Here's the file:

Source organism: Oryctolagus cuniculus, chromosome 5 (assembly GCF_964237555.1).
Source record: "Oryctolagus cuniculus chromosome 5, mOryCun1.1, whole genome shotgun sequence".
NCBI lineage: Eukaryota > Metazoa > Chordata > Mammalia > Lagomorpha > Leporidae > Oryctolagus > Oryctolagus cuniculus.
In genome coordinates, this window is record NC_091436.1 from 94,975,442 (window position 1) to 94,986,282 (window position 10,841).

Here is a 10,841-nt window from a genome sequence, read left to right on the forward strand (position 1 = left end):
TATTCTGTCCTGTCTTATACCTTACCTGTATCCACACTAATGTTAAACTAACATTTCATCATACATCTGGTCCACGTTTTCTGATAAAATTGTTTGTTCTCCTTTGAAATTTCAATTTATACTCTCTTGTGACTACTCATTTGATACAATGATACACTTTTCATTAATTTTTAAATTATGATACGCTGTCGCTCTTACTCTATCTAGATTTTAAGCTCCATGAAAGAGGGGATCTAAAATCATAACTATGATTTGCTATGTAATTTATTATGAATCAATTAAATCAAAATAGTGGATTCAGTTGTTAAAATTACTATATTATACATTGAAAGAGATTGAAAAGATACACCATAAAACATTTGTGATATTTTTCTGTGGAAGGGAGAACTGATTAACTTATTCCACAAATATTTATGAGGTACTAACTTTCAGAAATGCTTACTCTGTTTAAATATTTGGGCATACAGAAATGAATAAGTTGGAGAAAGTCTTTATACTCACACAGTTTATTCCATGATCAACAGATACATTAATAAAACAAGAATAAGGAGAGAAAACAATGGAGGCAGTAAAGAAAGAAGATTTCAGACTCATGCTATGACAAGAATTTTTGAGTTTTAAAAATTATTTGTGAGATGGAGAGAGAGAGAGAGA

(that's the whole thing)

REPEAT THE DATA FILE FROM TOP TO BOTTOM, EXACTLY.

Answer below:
Source organism: Oryctolagus cuniculus, chromosome 5 (assembly GCF_964237555.1).
Source record: "Oryctolagus cuniculus chromosome 5, mOryCun1.1, whole genome shotgun sequence".
NCBI lineage: Eukaryota > Metazoa > Chordata > Mammalia > Lagomorpha > Leporidae > Oryctolagus > Oryctolagus cuniculus.
In genome coordinates, this window is record NC_091436.1 from 94,975,442 (window position 1) to 94,986,282 (window position 10,841).

Here is a 10,841-nt window from a genome sequence, read left to right on the forward strand (position 1 = left end):
TATTCTGTCCTGTCTTATACCTTACCTGTATCCACACTAATGTTAAACTAACATTTCATCATACATCTGGTCCACGTTTTCTGATAAAATTGTTTGTTCTCCTTTGAAATTTCAATTTATACTCTCTTGTGACTACTCATTTGATACAATGATACACTTTTCATTAATTTTTAAATTATGATACGCTGTCGCTCTTACTCTATCTAGATTTTAAGCTCCATGAAAGAGGGGATCTAAAATCATAACTATGATTTGCTATGTAATTTATTATGAATCAATTAAATCAAAATAGTGGATTCAGTTGTTAAAATTACTATATTATACATTGAAAGAGATTGAAAAGATACACCATAAAACATTTGTGATATTTTTCTGTGGAAGGGAGAACTGATTAACTTATTCCACAAATATTTATGAGGTACTAACTTTCAGAAATGCTTACTCTGTTTAAATATTTGGGCATACAGAAATGAATAAGTTGGAGAAAGTCTTTATACTCACACAGTTTATTCCATGATCAACAGATACATTAATAAAACAAGAATAAGGAGAGAAAACAATGGAGGCAGTAAAGAAAGAAGATTTCAGACTCATGCTATGACAAGAATTTTTGAGTTTTAAAAATTATTTGTGAGATGGAGAGAGAGAGAGAGA